Sunday, April 06, 2008

Unhappy French People

I have finally spotted the rude French people of popular mythology. A tribe of them was at the supermarket yesterday, huffing and scowling with true vigor! They were almost entirely women: I’ve noted before that no one on earth can frown like a French woman. Well these women were clearly quite upset about having to endure a trip to the Supermarché and their glares could have stopped the incoming tides. How dare these other people shop at the same time as they were shopping! As I stood in line with my bananas and milk, I had the distinct feeling that if I made one wrong move, they’d set upon me like a pack of lionesses bringing down a gazelle. I pretended to be calm, sure that they could sense my fear. As we left the supermarché, I thanked Eris for not unleashing the armies of chaos.

I worked at a rural Virginia supermarket for some time and one thing I discovered is that nearly everyone hates shopping at them. Maybe 2% of our regular clientele was ever happy to be there, while the vast majority of them looked as if they were attending the funeral of a particularly unsavory relative. I’ve never understood why so many people endure these crowded, unhappy trips to forage for jugs of milk, given that they seem to detest them so. Maybe this behavior makes sense in some lonely American outpost, but not in France where they have their beloved marchés two days a week. With a minimum of effort, they could boycott the hated supermarket altogether, and perhaps many of them do. I’m constantly surprised though by how many people both despise and submit to the mandates of capital. They learn to want things that they never asked for. Of course, they do this for only one reason: it’s cheaper.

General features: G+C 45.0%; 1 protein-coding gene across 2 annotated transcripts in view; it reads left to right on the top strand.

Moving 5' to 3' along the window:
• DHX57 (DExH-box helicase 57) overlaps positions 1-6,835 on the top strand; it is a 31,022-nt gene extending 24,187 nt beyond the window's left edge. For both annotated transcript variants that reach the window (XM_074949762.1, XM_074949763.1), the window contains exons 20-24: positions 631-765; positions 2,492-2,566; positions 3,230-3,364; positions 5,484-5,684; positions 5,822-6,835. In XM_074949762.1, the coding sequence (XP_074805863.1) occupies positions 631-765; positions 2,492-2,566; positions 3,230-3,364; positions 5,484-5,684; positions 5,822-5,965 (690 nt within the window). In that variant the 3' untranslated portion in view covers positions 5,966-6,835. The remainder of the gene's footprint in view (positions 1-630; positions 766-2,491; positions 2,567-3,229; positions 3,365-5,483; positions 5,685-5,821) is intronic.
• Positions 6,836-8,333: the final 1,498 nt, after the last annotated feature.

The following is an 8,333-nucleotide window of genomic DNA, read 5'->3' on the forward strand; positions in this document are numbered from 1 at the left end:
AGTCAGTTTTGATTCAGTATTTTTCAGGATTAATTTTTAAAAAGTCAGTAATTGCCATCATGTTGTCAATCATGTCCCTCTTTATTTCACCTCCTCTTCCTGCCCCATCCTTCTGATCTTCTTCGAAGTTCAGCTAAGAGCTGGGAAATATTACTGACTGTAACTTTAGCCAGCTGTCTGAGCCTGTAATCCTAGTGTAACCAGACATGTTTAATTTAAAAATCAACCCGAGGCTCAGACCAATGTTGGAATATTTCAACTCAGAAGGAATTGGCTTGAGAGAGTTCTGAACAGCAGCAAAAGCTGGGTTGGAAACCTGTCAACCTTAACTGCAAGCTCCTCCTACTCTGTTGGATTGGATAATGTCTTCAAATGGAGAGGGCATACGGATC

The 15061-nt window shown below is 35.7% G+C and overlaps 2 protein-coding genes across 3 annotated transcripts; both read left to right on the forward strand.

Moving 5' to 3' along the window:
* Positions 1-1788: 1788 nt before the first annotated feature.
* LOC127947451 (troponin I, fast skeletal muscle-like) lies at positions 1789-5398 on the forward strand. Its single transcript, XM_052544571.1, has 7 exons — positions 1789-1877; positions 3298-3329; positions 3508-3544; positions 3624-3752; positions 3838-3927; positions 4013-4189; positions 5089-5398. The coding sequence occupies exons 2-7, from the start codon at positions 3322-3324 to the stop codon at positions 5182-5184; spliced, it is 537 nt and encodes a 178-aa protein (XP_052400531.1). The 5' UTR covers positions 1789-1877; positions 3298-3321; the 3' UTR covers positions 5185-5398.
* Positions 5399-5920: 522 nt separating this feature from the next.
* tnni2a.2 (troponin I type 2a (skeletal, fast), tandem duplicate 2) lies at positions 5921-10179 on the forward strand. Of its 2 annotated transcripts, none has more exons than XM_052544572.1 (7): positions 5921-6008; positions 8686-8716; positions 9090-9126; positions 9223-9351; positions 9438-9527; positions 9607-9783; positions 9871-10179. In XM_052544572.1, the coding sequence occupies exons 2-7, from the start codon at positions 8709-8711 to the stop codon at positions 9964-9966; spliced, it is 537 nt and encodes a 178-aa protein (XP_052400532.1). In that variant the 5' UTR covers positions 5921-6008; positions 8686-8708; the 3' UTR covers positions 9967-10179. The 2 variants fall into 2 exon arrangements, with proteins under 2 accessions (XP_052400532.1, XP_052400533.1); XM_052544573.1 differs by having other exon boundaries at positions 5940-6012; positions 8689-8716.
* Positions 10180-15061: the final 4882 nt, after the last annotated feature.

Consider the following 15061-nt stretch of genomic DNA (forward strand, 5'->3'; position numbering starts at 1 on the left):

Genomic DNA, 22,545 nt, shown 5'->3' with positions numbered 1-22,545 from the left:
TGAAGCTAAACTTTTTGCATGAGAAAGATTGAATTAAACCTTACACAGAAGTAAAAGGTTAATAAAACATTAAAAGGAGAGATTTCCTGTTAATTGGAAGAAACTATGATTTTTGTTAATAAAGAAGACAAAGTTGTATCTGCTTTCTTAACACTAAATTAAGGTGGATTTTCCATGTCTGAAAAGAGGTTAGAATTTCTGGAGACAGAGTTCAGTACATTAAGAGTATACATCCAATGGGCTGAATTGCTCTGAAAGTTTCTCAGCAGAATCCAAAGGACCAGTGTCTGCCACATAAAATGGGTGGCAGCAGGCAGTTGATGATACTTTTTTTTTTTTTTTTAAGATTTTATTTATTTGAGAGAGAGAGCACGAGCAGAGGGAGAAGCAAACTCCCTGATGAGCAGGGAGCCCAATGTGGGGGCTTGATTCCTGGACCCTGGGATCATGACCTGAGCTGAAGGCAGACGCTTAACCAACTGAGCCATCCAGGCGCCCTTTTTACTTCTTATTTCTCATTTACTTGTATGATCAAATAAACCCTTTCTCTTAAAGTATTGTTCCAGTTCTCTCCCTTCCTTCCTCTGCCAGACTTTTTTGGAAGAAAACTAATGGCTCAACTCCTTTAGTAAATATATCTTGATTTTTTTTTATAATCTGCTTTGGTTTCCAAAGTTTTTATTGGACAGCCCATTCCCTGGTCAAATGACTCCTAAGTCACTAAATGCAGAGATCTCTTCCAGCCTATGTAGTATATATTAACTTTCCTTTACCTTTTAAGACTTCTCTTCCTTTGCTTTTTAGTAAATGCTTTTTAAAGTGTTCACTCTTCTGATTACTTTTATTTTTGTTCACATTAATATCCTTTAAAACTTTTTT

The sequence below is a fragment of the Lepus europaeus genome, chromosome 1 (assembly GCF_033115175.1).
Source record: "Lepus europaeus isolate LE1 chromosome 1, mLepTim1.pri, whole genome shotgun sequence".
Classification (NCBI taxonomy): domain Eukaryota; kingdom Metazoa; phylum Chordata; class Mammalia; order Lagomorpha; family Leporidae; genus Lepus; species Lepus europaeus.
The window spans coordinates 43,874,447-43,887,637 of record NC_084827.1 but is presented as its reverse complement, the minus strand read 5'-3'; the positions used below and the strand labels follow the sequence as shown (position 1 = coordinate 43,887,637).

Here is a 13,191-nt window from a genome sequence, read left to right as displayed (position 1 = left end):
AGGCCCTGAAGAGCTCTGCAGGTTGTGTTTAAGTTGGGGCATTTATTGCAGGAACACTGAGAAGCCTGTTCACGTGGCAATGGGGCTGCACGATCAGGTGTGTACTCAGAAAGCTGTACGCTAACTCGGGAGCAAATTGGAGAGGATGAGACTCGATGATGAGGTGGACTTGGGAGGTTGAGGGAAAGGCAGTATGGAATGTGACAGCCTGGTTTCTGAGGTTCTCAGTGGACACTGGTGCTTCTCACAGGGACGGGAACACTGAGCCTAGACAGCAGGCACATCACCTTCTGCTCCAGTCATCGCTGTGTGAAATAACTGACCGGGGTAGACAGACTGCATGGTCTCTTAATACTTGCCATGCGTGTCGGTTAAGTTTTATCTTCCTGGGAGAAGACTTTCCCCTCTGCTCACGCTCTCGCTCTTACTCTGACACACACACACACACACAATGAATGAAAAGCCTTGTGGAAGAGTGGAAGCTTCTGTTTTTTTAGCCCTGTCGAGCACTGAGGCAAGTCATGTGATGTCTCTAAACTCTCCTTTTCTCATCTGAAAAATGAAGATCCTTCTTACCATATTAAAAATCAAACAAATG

Having worked in a supermarket, I’ve come to accept them. During most trips there, I am taking note of what is going on “backstage”, looking at how they organize their produce, how much meat they sell, and so forth. I would assume that the discomfort most people feel in supermarkets is akin to what I experience in shopping malls. It’s more than a low-level annoyance; more like a subtle existential despair, a fear that these places without character and endless strip malls without humanity might be all that’s in store for the rest of my life- no discomfort and no surprises.

I suppose it’s even worse with the Supermarché: one can accept the depersonalization of buying a pair of Nikes, but it’s hardly the same with something as intimate as the food that we take into our bodies. To have that provided by nameless strangers in fields miles away seems somehow perverse; comparing it to the food provided by the boulanger or fermier at the marché is a bit like comparing lovemaking with a spouse to an uncomfortable fuck with a prostitute. Nobody in their right mind would go to the supermarket if they could help it.

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